Bobby was referred to us by the Cool Aid Society and has already started a business providing maintenance services for property management companies in the Capital Region District. Bobby got his start in the property maintenance business on a snowy day in November. Realizing that many homes and businesses would need their sidewalks and driveways shovelled, he printed off some flyers, posted them around town and bought a snow shovel. Over the next two days he made more than $500. By mid-January, Bobby had signed a contract with a local property management company to provide property maintenance services for over 40 of the properties they manage. Bobby plans to secure more contracts with other property management companies and is hoping that he’ll eventually get enough hours of work to begin employing people. Since November, Bobby has completed a number of professional certifications and has built an impressive inventory of tools he can use for property maintenance. Bobby is applying for a $5,000 loan to buy a truck and a gas-powered pressure washer. He needs the truck to quickly travel between properties as well as to transport his tools. Currently Bobby gets rides from his girlfriend when she’s available and takes the bus when she’s not. He says having a gas-powered pressure washer is important for the type of work he does and will allow him to compete with other companies and individuals that provide property maintenance services.
Bobby’s credit file indicates that he has a small level of debt that he is already making payments to and is committed to paying it all off within a year. Bobby started getting in trouble with the law at a young age. He turned his life around while in prison and since his release in July 2010 has continued to make positive changes. The committee recognizes the tremendous amount of progress Bobby has made since his release. To minimize the risk to the lender, this loan will have a one-year term.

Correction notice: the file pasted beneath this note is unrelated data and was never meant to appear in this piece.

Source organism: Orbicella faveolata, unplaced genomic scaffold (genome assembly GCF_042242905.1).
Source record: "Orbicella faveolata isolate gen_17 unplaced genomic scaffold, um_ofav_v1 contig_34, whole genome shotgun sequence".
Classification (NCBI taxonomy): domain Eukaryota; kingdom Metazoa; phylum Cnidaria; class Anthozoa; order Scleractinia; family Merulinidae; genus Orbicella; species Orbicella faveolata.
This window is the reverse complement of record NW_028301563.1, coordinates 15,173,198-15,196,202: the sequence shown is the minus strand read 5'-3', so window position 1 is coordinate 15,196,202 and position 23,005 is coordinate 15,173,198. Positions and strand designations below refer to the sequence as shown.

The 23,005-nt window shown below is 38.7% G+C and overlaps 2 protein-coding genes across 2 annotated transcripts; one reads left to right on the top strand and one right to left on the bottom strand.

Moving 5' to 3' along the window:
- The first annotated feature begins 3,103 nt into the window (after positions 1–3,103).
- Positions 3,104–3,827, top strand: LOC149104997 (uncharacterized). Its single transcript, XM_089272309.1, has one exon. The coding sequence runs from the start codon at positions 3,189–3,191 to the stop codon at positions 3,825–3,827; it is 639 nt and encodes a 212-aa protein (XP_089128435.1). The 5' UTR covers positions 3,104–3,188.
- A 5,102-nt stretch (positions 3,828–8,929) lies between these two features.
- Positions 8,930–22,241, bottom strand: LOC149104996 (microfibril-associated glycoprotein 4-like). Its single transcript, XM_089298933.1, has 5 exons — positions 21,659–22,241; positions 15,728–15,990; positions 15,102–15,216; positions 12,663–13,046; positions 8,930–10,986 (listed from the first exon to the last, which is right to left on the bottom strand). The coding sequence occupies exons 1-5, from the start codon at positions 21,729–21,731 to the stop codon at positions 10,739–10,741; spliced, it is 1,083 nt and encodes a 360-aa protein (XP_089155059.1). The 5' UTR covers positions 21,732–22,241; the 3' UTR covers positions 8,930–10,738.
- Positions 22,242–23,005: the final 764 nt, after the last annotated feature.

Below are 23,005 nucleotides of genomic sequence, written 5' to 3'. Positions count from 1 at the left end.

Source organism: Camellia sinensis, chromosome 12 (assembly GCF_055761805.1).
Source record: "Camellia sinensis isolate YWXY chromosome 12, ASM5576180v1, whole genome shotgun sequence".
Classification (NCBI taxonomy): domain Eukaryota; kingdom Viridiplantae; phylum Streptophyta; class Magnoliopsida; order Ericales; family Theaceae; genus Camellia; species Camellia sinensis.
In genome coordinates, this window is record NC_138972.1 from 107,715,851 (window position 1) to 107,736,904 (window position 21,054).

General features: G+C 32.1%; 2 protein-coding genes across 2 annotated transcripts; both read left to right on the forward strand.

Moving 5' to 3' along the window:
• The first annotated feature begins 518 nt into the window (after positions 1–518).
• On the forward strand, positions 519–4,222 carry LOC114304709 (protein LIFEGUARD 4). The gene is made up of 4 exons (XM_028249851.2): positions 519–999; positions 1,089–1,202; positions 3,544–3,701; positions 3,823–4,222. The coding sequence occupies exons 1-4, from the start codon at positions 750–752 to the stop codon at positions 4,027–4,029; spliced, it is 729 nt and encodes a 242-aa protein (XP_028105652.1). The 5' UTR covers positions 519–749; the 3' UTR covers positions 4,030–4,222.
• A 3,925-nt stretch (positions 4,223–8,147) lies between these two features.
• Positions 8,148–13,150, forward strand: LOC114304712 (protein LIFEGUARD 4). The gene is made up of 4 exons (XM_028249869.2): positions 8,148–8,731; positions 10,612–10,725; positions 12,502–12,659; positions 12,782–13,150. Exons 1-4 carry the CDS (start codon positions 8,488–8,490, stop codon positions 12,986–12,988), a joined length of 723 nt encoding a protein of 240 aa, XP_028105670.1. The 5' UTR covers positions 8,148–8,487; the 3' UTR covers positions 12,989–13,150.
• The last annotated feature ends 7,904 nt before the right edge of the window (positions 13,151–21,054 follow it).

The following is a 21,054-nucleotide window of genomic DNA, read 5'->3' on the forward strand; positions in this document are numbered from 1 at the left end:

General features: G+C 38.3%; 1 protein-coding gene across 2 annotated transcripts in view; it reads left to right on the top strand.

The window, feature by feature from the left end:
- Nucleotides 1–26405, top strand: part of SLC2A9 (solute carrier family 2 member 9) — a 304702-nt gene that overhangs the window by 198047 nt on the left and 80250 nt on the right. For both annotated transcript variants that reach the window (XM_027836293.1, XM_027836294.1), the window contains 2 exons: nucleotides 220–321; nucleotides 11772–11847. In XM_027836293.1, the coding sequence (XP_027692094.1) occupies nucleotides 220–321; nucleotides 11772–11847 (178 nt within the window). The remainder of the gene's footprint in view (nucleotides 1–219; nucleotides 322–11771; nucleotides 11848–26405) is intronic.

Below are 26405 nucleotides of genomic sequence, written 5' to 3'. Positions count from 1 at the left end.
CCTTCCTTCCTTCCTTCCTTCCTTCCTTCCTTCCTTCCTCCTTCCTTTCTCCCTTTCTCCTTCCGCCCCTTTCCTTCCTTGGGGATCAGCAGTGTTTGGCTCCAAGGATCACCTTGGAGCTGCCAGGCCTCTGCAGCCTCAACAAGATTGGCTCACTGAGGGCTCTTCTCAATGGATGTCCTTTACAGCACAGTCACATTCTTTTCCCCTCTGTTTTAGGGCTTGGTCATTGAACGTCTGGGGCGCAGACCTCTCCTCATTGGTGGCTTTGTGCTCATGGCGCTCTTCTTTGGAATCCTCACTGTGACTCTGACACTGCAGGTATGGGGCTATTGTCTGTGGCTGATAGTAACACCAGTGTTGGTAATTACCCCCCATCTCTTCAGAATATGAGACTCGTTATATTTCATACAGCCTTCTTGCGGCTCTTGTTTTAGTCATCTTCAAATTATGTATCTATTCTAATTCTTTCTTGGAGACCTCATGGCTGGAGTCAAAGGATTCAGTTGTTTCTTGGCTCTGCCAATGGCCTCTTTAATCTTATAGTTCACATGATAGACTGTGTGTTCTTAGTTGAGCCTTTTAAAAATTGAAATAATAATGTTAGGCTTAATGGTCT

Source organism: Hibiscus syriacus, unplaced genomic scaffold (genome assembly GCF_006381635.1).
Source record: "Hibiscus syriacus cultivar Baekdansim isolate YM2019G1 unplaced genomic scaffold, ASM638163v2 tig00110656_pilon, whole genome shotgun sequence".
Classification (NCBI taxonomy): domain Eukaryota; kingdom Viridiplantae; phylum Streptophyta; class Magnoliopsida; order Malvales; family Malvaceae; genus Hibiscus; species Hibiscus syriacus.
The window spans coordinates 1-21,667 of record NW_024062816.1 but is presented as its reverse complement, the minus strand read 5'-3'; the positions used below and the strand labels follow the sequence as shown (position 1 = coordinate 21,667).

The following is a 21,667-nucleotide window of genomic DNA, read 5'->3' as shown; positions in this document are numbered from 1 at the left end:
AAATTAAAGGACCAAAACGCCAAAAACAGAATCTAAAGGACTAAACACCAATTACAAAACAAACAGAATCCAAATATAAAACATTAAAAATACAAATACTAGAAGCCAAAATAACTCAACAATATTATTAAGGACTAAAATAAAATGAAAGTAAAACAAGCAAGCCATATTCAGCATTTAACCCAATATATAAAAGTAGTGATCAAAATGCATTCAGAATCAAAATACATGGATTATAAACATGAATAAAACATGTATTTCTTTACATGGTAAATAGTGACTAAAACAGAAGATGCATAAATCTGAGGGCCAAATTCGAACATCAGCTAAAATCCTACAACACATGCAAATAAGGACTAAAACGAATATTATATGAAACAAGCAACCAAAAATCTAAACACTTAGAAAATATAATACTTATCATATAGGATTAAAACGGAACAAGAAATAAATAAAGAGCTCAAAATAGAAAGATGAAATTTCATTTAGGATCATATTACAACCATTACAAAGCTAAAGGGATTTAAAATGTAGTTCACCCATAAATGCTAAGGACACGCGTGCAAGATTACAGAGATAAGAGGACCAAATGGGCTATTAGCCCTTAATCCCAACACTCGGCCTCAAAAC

An Employment Placement Caseworker who has been working with Bobby describes him as a ‘go-getter’ and has been impressed how wiling Bobby is to accept advice and suggestions. ‘I can see him owning half of downtown Victoria in a few years’. An elder who Bobby works with at the Native Friendship Centre and with whom Bobby meets weekly to discuss his long term goals describes Bobby as a ‘very hard worker’ and as ‘one of the ones who’s going to make it’.
Bobby says that ‘this business is the only thing in my life I can call my own.’ ‘My objectives’, Bobby says, ‘are to be self-employed, have a good reputation, be a contributing member of the community, be a success story, be financially independent, build my credit, and help others less fortunate’. If granted for the loan ‘I know it’s not only my credibility on the line to repay, but it’s all the “Bobby’s” that come after me who my actions will affect’.